HIV infection among children and adolescents in Burundi, Cameroon, and the Democratic Republic of Congo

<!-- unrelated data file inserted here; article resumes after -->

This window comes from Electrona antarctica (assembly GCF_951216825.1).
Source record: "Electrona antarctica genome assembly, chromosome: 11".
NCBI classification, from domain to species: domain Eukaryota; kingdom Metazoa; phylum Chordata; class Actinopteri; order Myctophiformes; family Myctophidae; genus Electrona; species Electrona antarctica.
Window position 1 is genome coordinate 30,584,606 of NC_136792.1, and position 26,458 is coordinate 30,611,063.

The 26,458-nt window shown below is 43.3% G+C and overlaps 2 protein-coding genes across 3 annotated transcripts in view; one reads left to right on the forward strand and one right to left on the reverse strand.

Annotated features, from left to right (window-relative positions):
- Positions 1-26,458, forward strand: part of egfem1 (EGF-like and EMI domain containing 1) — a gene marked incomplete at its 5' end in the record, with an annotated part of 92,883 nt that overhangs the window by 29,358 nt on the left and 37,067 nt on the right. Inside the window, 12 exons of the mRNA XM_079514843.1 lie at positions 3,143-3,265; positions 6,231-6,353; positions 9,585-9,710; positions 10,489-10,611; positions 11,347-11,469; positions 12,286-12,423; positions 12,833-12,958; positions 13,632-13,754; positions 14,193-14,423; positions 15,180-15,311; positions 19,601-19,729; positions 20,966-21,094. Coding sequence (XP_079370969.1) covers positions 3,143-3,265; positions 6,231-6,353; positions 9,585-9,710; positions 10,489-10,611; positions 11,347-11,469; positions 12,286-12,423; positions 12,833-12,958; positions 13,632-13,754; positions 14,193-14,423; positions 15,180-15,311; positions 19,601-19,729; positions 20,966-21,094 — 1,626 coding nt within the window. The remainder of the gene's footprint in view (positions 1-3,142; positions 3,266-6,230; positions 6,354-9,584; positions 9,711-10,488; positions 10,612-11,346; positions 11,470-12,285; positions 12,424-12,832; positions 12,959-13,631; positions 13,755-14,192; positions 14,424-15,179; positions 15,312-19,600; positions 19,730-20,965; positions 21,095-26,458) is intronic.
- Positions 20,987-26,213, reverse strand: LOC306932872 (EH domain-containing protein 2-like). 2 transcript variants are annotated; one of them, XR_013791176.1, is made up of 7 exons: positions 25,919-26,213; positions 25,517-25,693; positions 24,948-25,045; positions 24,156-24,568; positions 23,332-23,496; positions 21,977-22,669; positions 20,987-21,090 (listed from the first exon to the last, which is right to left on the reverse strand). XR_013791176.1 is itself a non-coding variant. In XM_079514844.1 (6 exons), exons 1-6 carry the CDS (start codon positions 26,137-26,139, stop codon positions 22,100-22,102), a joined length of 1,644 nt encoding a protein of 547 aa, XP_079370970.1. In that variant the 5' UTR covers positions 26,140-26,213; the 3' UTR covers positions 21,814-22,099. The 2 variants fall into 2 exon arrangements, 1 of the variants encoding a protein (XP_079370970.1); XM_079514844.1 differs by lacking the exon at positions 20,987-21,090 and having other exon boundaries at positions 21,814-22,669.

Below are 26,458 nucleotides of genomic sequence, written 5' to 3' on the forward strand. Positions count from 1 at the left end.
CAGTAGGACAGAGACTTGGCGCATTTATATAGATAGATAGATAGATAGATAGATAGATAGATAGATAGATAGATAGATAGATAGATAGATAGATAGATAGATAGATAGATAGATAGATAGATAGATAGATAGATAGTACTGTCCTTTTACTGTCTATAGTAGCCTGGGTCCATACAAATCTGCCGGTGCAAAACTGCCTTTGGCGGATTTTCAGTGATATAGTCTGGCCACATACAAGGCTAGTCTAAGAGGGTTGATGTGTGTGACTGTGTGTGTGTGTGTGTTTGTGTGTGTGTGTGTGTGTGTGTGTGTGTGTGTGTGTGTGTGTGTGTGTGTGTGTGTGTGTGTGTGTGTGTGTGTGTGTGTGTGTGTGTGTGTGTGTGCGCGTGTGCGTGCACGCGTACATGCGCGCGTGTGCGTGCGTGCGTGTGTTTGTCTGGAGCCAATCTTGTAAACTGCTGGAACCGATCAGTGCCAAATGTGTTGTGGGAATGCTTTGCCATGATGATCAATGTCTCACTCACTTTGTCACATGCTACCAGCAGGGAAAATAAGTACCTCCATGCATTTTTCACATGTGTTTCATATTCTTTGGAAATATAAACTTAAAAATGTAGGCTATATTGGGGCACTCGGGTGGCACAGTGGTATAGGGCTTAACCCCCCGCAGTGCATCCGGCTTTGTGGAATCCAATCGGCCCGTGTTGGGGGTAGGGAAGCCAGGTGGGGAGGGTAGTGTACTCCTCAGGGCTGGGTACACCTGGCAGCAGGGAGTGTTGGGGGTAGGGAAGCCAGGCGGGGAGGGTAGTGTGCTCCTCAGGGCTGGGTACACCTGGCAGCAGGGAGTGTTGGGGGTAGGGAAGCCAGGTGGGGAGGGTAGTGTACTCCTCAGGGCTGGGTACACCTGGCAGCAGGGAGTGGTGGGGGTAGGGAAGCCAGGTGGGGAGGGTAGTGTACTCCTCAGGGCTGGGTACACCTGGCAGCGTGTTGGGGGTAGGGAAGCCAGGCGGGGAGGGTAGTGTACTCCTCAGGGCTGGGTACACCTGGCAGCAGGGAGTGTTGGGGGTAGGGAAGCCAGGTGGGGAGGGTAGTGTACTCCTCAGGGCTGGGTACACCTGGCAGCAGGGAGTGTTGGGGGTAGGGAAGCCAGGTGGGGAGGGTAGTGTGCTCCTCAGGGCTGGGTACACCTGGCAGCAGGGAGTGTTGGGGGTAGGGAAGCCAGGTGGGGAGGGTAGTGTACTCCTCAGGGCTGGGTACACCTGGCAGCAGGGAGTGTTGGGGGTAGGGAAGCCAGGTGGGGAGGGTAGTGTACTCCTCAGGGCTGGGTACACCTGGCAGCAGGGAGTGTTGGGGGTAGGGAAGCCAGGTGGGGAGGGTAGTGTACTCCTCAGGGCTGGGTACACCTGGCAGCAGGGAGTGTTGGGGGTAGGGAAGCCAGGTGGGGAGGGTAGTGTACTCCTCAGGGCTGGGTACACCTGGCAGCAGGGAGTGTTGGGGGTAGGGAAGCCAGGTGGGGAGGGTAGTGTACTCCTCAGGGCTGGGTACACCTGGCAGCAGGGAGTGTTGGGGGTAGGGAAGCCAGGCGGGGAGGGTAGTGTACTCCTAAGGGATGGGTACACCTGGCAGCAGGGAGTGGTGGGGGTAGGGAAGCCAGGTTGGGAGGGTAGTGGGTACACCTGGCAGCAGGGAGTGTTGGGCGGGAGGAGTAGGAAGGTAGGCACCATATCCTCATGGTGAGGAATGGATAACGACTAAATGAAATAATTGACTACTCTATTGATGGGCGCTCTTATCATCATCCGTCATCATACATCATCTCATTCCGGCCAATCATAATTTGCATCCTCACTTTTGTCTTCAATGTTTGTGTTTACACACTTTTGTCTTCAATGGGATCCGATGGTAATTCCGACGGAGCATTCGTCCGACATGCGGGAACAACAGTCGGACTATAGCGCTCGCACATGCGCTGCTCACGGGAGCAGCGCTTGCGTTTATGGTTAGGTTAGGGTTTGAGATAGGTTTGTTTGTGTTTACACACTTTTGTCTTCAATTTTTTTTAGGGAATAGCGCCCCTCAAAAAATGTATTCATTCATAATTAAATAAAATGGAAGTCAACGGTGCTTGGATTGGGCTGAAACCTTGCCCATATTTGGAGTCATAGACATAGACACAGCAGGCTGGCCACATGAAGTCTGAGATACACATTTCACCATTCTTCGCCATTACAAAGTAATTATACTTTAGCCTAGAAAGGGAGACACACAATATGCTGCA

Evidence demonstrates a substantial HIV epidemic among children and adolescents in countries with long-standing generalized HIV epidemics, where availability of prevention of mother-to-child transmission services has historically been limited. The objective of this research was to explore factors associated with antiretroviral therapy (ART) initiation and morbidity among HIV-infected surviving children 2-17 years of age attending HIV programs in Central Africa. Programmatic data from 404 children attending HIV programs in Burundi, Cameroon, and the Democratic Republic of Congo (DRC) were included in our evaluation. Children were followed prospectively from 2008 to 2011 according to each clinic's standard of care. Diagnosis at a reference hospital was significantly associated with not having initiated ART (adjusted odds ratio, AOR=0.40; 95% confidence interval, CI, 0.24-0.67). Being seen at a clinic in Cameroon (AOR=0.45; 95%CI=0.24-0.85) and being in school were associated with decreased risk (AOR=0.55; 95%CI=0.31-0.96). Being ART-naive (AOR=1.88; 95%CI=1.20-2.94) and being diagnosed at a reference hospital (AOR=2.39; 95%CI=1.29-4.41) or other testing facility (AOR=2.86; 95%CI=1.32-6.18) were associated with increased risk of having a morbid event at the initial visit. In longitudinal analysis of incident morbidity, we found a decreased risk associated with attending clinics in Cameroon (adjusted hazard ratio, AHR=0.23; 95%CI=0.11-0.46) and the DRC (AHR=0.46; 95%CI=0.29-0.74), and an increased risk associated with being ART-naive (AHR=1.83; 95%CI=1.12-2.97). We found a high burden of HIV-related health problems among children receiving care in this setting. Children face significant barriers to accessing HIV services, and the HIV epidemic among surviving children in the Central African region has not been adequately evaluated nor addressed.